I am a great fan of surveys, some of you may or may not know this, but it's true, and often in the course of my hobby of survey-taking, I do have to watch TV adverts. I may say this is the ONLY time I volunteer to watch adverts on TV. The ONLY time. I do not like adverts on principle. They stink. They are appalling, intrusive and often very offensive. They never seem to say what they mean and they often demean anyone involved in them. The fact that they work is neither here nor there, who cares, really?! I feel that adverts in the seventies had some verve and pep - who remembers Finger of Fudge? Who remembers Frito Banditos? I do. I used to enjoy them then, when the world was a better place and people were happier and had more going for them in terms of freedom of choice, no hardships and no economic crises.
I do not understand first of all, why the programmes are at a different sound level to the adverts. Can you tell me why if I am in another room, I know instantly when the adverts are on because they scream at me so loudly? The volume seems to be twice that in the adverts to that in the programmes, no doubt in case you miss something important - the point being that the adverts really are considered to be more important than the programs, after all, why is it that the TV programmes exist? To be sponsored by companies, who churn out adverts, who pay for their existence, its like a vicious circle.
You can never escape adverts, you can only be very very close to your volume control when they come on, then you might be lucky and not be blasted into oblivion by the next set of adverts!
I, and it seems like many others, don't like TV adverts. I have just sat down to watch something on TV and less then ten minutes in there's adverts and then the programme finishes with nearly ten minutes to go until the next programme starts for, you've guessed it, more adverts.
Most of the time when adverts come on I either use that time to run upstairs for the toilet, skip into the kitchen to make a brew, read or if I've recorded it I just fast forward straight through them.
As most people ignore adverts why do companies insist on reaching to us through a medium that is mostly ignored and it could be argued outdated? The companies have already got us as we can't walk down the street without seeing adverts, so why inflict us with more? Personally, I find that over kill makes me even less likely to use or buy a product.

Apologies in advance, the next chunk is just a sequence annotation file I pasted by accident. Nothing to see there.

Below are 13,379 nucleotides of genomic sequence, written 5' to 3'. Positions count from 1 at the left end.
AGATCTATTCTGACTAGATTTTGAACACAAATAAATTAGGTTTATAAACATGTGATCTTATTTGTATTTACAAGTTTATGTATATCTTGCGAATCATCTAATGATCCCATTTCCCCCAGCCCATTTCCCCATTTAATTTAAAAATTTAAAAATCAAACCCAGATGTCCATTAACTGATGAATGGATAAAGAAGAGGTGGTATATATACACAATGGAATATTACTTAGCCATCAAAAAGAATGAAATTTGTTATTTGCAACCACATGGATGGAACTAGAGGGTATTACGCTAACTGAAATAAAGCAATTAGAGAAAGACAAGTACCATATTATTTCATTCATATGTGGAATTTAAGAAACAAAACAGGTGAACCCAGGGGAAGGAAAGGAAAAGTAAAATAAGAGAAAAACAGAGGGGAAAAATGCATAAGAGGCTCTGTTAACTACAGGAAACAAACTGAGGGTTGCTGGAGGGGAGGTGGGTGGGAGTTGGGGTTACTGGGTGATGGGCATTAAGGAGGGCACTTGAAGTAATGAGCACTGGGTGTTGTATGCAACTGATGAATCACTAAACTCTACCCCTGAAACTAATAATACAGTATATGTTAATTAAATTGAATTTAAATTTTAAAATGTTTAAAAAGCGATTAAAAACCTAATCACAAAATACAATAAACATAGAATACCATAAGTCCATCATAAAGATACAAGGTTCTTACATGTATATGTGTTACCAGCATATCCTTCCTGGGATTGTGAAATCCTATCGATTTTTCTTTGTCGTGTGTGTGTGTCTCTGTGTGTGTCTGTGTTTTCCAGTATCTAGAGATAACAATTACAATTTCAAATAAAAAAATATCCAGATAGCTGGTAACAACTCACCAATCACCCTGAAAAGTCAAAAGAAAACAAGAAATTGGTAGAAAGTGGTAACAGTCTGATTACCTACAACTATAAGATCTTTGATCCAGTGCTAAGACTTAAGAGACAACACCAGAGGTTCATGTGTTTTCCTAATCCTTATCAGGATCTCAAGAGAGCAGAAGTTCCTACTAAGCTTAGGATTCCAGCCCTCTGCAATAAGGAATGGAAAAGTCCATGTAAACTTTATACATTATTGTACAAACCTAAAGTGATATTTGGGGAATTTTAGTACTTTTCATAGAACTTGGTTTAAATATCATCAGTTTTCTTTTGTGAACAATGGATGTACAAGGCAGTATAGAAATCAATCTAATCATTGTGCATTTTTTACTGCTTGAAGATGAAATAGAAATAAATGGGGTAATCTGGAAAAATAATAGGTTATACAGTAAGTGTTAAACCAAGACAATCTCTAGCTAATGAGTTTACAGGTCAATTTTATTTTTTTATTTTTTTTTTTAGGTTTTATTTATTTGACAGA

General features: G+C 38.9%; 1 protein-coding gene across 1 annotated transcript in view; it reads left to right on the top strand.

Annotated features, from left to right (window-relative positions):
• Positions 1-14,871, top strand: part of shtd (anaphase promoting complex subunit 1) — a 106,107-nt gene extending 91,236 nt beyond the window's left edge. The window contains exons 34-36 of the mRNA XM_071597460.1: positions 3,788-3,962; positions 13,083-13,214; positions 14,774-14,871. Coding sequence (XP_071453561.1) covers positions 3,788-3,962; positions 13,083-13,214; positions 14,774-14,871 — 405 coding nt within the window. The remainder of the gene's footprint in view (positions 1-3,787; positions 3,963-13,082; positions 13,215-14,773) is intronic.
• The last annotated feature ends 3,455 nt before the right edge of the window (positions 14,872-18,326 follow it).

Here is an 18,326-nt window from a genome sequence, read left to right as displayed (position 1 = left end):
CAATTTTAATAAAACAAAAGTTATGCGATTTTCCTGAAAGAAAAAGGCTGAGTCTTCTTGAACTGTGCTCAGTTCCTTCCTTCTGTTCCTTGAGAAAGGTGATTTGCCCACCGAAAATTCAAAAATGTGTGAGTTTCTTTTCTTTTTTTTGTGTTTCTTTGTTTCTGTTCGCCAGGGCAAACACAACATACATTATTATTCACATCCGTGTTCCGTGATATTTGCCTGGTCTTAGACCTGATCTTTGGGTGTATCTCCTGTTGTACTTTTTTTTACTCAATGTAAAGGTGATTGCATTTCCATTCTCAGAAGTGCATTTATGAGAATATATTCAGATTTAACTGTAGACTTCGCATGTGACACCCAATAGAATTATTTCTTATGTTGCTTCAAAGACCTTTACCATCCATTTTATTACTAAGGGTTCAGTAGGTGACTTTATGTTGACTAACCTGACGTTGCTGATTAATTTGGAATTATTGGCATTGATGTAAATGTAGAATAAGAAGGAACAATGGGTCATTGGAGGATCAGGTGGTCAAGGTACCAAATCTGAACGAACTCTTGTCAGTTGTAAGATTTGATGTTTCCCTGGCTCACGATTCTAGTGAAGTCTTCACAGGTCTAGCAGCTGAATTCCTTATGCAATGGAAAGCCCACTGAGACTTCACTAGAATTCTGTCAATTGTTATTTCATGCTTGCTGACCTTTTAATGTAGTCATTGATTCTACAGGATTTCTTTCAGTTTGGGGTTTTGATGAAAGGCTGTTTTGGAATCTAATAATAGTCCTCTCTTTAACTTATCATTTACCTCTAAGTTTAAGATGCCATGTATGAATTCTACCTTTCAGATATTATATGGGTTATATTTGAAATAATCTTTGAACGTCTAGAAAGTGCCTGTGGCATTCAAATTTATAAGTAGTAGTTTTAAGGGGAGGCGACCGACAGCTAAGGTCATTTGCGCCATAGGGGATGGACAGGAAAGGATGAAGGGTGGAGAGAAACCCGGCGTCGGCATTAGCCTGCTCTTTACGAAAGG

I don't think that adverts will disappear as long as TV is still here, and I certainly don't want TV to go.
God how I hate tv ads! ! ! Seriously! ! ! I can't stand the damn things. Ok, so they give you time to get up and make a cup of tea, but really that's all they're good for. And these days it seems like they're even longer than it takes to make a cuppa! Now that's ridiculous.
When you think about how much product placement goes on in shows anyway ( oh yes, it happens in everything from the top end productions like Sex and the City through to reality shows like the Next Top Model series ) - we really shouldn't be forced to sit through another 20 minutes of ads per hour, or whatever the stats are.
I have a friend who finds the ads really interesting. I think she's crazy. But then she only likes them from a design point of view (she's a design nerd). I think they're a scourge on society and only serve to increase the already out of control consumerism that is a cancer in our world today.
I can count on three fingers the number of adverts that have appealed to me over the last few years. I find most of them extremely annoying and far too loud; thank goodness for the remote control and its 'mute' button. I also think a lot of them these days make men out to be stupid and I would find that insulting if I was a man.
One of my three favourites is the recent Cadbury's Dairy Milk Chocolate advert with the gorilla (alright, the man dressed up as a gorilla) playing the drums to Phil Collins' 'In the Air Tonight' and completely losing himself in the music and the moment. People have questioned what the link is between the gorilla and the chocolate - there isn't one but I don't care; I think it is a wonderful advert and was not screened often enough in my opinion.
My second favourite is the very recent Aero advert with the extremely delicious-looking bloke extolling the virtues of the almost-as-delicious Aero chocolate that the advert was supposed to be about. This production was tastefully done and quite mind-blowing in its choice of model. Very nice, very very nice.
My third and last but not least favourite is the campaign that was run a few years ago now for Hugo Boss aftershave and depicted the back view of a very handsome gorgeously-constructed naked male model running down a corridor kicking a football. At the last minute he turns to face the camera (just his head, of course - it's very tasteful!) and then the shot moves to the aftershave in question. Another very nice advert.
That's about it, really. If I was to list the ones I really dislike I'd be typing for about three years so I won't.
This review is about an advert that I have seen on television and have wanted to pass comment about. I hope that this is in the correct category, after all it is the section for television adverts in general.